Autodesk's Mudbox 2011 in Review
June 6, 2010 3:46 pm
Product Review: Mudbox 2011
Mudbox 2011 was released in April, and is available separately, or as part of the Autodesk Entertainment Creation Suites. It boasts a variety of new features and enhancements over its predecessor. For those who are not familiar with it, Mudbox is a digital sculpting application, and also meant to be used as a finishing tool to add small details to your models.
The most noticeable change in Mudbox 2011 is the new color scheme. This new scheme is meant to be easier on the eyes, as well as integrating Mudbox better visually with the rest of the Autodesk software. However, the interface itself has not been rewritten (as it was rewritten for Maya 2011).
The most significant new feature is the posing toolset. You can now use joints to deform and pose your models, and you can also import an already rigged model and use its skeleton to deform and pose it inside Mudbox. As I said, Mudbox is a sculpting software, but the posing toolset combined with the different viewport filters should allow artists to create snapshots of their models for supervisors or clients to see, so having these posing tools is a welcome addition. Keep in mind, though, that the Create Joint tool in Mudbox is actually meant to create one single joint to quick-test a specific deformation, so if you need to rig a complete character, you will need to import the rigged character instead.
You can change paint weights on the bones if you're not satisfied with the current deformations. However, if you've done your weighting correctly in Maya (or your 3D app of choice), they should work just fine in Mudbox since the rigged models are transferred to Mudbox using the industry-standard FBX format.
Another amazing feature is the "flatten to UV space" command. This command allows you to "unwrap" your model and lay it out according to its already-created UVs. This is very useful as it simulates how you'd paint directly in UV view, without leaving Mudbox. If you revert your model to the previous view mode, any changes you've made to the texture will be reflected on the model.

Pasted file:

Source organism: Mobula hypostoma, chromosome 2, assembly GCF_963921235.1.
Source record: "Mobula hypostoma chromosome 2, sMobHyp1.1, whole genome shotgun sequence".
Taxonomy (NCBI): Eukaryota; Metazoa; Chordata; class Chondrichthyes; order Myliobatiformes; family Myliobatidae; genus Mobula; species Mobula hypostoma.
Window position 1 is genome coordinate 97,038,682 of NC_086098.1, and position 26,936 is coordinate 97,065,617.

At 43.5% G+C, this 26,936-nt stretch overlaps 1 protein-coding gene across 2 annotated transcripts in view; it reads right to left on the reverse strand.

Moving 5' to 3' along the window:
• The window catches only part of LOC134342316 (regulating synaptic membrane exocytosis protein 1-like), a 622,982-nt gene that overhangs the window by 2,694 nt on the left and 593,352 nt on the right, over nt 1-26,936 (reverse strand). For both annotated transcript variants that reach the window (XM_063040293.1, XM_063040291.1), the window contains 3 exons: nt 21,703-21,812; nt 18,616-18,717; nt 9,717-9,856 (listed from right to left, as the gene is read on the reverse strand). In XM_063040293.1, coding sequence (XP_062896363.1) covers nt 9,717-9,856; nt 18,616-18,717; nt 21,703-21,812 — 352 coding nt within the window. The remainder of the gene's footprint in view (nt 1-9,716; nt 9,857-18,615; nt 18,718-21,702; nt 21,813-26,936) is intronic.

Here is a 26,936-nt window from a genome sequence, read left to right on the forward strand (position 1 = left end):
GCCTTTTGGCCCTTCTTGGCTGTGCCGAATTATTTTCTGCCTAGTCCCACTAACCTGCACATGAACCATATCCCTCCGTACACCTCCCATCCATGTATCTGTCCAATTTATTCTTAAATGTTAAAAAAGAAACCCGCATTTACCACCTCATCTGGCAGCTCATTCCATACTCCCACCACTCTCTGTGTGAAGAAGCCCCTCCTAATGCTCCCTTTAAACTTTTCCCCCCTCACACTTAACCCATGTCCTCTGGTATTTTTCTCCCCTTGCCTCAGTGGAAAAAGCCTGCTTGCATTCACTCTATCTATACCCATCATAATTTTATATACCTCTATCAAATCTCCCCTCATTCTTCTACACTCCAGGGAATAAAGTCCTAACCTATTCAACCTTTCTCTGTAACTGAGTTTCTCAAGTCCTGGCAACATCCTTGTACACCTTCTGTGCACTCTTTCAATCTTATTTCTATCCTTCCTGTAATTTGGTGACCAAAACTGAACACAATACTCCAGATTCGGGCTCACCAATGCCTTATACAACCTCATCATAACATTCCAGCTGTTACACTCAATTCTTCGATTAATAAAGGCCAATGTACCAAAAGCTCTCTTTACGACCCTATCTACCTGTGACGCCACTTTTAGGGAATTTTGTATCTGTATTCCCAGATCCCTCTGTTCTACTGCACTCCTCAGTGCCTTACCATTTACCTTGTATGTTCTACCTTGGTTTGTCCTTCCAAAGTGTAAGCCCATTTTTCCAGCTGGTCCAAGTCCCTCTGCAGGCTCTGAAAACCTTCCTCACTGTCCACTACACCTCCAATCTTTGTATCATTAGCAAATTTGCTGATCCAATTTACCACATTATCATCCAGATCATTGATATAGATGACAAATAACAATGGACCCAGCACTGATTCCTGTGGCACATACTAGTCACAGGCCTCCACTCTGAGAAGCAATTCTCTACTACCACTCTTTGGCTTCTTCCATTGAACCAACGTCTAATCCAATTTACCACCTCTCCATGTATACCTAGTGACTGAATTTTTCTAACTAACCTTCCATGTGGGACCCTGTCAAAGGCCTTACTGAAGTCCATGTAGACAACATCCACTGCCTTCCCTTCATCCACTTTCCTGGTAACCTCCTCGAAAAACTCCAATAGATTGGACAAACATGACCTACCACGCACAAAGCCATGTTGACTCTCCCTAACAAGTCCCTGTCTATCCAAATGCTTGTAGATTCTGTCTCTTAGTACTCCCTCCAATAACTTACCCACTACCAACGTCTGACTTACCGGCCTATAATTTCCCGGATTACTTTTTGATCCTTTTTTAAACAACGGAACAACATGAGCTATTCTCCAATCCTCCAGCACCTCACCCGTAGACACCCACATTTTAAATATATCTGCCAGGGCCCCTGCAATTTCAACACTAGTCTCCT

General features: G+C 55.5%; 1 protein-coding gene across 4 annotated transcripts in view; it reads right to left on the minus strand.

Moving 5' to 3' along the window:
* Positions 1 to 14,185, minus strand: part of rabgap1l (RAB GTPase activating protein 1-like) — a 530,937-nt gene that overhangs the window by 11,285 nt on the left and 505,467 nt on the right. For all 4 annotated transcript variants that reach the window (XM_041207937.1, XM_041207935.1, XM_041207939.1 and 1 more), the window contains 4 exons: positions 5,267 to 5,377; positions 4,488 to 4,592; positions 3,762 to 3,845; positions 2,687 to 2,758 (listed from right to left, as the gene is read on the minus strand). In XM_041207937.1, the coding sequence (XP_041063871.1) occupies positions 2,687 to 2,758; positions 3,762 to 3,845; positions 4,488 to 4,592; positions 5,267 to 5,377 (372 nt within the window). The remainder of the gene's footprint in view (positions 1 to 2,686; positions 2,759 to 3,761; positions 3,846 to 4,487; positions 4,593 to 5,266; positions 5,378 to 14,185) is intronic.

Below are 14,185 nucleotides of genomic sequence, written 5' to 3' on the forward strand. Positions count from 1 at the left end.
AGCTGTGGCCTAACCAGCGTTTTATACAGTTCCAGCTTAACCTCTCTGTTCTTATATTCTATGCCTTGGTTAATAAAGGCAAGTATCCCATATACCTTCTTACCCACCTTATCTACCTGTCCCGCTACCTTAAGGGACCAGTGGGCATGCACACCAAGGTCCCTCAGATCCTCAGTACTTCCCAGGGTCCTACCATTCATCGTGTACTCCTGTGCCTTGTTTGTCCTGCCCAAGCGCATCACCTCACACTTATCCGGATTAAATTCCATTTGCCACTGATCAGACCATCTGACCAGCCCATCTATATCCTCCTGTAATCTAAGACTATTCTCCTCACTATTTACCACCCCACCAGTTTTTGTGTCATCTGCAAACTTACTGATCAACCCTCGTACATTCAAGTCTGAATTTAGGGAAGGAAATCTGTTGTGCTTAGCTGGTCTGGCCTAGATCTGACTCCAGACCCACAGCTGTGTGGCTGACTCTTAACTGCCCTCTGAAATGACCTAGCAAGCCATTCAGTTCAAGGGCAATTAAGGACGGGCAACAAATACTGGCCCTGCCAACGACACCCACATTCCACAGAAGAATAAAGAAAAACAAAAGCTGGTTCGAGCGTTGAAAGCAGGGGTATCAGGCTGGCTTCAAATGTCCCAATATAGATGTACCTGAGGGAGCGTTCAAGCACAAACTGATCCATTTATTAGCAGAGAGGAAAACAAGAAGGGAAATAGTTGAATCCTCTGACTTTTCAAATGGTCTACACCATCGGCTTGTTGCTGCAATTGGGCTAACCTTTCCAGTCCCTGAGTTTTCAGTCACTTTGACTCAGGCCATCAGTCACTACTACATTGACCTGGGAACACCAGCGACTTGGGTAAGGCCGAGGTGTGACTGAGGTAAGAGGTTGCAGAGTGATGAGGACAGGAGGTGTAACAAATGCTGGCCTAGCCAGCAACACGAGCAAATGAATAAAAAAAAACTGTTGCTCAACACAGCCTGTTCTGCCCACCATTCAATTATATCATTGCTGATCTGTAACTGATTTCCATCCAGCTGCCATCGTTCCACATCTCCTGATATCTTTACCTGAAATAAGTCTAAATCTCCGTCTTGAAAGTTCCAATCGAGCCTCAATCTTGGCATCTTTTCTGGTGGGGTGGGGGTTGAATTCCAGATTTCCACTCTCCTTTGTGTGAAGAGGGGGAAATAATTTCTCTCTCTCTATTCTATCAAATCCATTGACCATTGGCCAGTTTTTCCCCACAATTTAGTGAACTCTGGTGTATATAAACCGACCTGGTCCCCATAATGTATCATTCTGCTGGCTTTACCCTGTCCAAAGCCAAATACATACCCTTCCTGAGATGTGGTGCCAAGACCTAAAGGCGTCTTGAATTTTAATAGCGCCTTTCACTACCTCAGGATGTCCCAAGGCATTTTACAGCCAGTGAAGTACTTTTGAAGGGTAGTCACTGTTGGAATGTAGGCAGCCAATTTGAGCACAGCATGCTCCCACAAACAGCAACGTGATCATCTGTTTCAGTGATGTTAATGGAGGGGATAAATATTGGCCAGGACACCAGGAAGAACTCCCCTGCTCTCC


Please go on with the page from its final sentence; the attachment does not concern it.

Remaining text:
Mudbox 2011 includes new painting tools: Blur, Dodge, Burn, Contrast, Sponge, Hue, Hue Shift and Invert, and should be very useful in your 3D painting. However, it is obvious that the Mudbox painting toolset can't be compared to a dedicated application, such as Photoshop. That's why it's also useful that there is now an improved connection between Mudbox and Photoshop.
You can export your painted texture as a layered PSD file. Once in Photoshop, you can modify your layers, and add new layers. When you save your file, Mudbox will detect it's been modified and ask if you want to reload the file, updating all of your texture layers.
Mudbox 2011 can also generate vector displacement maps. Vector displacement maps are like a combination of normal and displacement maps, allowing you to displace your geometry in all directions, instead of just along the normals.
As I said before, sometimes you'll need to take a snapshot of your model inside Mudbox to show it to a client, supervisor or co-worker. You can create lights, use viewport filters and apply shaders to your objects. In Mudbox 2011 you have a variety of material presets ready to be used.
The different features allow for a faster workflow, and the improved connection with Photoshop will surely become one of your best assets. If you're a Mudbox user, you will surely like Mudbox 2011.
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Sergio Aris Rosa [nemirc], is Sr. Staff Writer for the Renderosity Front Page News. Sergio discusses on computer graphics software, animation techniques, and technology. He also hosts interviews with professionals in the animation and cinematography fields. You can follow him on Twitter, and if you want to see what he's up to you can visit his blog.
June 7, 2010
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